Now, we're going to put our stethoscopes away for a bit,
we'll come back to them in a minute to demonstrate percussion of the chest.
This is an extremely useful skill first described by Auenbrugger in the 1800s
where he found that he's father had shown him that tapping on a cask of wine
could give him a sense as to how much wine was left in the cask,
and he, as a physician, learned that you could do the same thing
with the chest wall to discern whether or not there is fluid in the chest.
So percussion is a very important skill that we'll use certainly in the abdomen
and particularly here in the chest.
A few important points about percussion,
when you are percussing any organ you're really looking for three specifics sounds,
resonance, tympany, and dullness.
Dullness is a very short, flat, low pitched sound that you would hear
simply if you percuss over some muscle, so we can do that now.
Barely hear anything at all.
It's a very short quick sound that doesn't -- doesn't last very long, since it's short.
The next sound we were listening for is resonance.
Resonance is the sound of a chorus of low pitch sounds throughout a tissue
that is relatively hollow.
It's not a hollow viscus, it's not a drum, but it is nonetheless airy and light,
and that perfectly describes the chest,
right, so let's take a listen to see what the sound of resonance sounds like.
You'll note that my finger is typically, for most physicians or clinicians,
you're hitting the distal segment of your middle digit.
I'm keeping my other hands off the chest to avoid dampening down the sound
and that's the sound that I'm reproducing which is a sound of resonance.
In contrast tympany is -- since that's also described a particular drum in somebody's drum set,
is a specific pitch and you're typically looking for tympany
when you percuss over a hollow viscus, the stomach would be the most obvious example.
When you percuss over the stomach, you'll actually hear one pitch,
it's a hollow sounding sound and it tends to have a longer duration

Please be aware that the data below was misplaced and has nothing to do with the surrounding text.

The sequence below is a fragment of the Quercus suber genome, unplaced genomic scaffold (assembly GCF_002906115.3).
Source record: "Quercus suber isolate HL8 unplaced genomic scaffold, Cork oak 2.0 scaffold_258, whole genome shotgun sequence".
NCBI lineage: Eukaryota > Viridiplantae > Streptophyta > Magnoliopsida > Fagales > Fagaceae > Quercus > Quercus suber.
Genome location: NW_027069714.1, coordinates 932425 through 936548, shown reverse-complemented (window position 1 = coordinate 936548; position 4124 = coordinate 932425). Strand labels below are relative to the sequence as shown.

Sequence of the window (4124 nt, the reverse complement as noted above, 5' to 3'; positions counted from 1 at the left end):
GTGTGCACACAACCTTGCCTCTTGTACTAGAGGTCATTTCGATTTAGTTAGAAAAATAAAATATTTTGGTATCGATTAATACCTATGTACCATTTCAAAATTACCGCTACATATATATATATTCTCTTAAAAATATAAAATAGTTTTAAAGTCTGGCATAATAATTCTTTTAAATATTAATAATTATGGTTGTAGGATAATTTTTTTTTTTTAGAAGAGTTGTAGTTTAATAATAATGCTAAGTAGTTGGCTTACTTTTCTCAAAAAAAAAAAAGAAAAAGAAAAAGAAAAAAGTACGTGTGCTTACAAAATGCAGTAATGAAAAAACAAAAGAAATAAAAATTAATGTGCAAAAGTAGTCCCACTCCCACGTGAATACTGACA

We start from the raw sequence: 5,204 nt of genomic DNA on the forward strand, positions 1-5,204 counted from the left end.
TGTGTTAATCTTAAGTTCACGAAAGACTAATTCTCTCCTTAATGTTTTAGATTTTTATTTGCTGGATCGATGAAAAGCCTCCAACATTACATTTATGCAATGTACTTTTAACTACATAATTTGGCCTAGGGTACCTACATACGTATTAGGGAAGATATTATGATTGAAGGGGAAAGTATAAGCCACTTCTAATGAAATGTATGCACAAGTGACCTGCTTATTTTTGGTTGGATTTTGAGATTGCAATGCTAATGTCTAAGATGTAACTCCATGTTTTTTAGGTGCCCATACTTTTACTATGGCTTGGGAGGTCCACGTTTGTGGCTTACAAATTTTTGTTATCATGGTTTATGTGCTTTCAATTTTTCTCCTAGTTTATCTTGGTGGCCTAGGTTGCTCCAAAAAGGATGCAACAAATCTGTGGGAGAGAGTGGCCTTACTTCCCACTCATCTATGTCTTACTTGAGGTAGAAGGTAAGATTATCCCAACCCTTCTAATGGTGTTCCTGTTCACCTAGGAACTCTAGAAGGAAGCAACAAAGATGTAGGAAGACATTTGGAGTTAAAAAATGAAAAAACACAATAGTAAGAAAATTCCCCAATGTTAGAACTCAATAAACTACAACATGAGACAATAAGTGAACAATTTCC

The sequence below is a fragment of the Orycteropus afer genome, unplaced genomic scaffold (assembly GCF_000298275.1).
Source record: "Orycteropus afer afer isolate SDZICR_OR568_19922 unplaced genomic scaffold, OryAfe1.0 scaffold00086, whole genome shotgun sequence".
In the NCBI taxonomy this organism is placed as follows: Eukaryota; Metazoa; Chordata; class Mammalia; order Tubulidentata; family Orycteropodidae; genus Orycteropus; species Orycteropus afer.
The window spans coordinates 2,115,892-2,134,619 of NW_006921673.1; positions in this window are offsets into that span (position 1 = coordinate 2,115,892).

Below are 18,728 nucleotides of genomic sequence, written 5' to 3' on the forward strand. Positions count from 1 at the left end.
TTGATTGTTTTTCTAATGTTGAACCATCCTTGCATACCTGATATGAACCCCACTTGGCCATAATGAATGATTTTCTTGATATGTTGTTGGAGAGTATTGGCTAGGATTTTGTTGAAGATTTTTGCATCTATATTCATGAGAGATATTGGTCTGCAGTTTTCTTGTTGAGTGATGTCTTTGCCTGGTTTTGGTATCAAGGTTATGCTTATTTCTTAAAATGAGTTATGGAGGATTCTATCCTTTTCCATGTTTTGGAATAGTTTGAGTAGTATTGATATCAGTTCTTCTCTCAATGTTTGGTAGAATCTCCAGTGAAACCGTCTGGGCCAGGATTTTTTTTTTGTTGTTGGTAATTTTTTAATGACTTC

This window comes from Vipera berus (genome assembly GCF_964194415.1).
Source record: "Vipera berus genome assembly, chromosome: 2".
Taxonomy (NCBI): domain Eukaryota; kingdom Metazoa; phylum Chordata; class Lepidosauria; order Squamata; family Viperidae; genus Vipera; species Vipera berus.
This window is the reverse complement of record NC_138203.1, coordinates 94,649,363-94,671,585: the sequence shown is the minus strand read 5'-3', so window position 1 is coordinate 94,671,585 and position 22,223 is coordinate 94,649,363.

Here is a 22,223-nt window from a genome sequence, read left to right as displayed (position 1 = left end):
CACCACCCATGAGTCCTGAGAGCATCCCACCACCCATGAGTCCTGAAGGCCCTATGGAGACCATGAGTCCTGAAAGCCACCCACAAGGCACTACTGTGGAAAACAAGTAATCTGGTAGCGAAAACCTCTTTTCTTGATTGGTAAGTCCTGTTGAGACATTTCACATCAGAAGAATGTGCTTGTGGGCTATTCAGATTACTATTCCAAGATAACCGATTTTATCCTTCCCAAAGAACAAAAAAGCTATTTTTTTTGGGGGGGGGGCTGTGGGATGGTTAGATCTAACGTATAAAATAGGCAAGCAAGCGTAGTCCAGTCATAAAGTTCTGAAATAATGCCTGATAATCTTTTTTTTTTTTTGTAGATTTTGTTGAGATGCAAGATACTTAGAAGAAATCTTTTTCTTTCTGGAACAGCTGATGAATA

and it's lower in pitch depending upon the size of the viscus that you are percussing.
Maybe we should demonstrate that now as well.
So this is the sound of tympany -- you can tell it's a single pitch.
It's hallow sounding and it's relatively long as well.
Normally the chest should only have resonance sounds
and we'll talk about what the significance is of finding sounds other than resonance in a moment.
Alright, now we're back at the examining the chest again with percussion.
We're going to march down and compare one side to the other as we engage in percussion.
And you'll note that right around here is the transition point
where I go from resonance to dullness,
which in this case would be me moving from above the diaphragm
where I'm percussing the lungs, to below the diaphragm
where I'm presumably I'm percussing the spleen on the left side
and on the right side I'd be percussing the liver.
So just by doing that simple technique you can get a good sense
of where the bottom of your lungs is located.
You can imagine that if his lungs were full of fluid or if one side is full of fluid,
we'd have asymmetry where that dullness would occur much earlier on one side
than on the other side.
Incidentally, for some folks who may have very small hands
or have trouble making a significant sound with their,
this is called the plexor, this is the pleximeter,
you can actually cheat by using a reflex hammer like so.
Makes a bit more noise if you need to, to create a louder sound.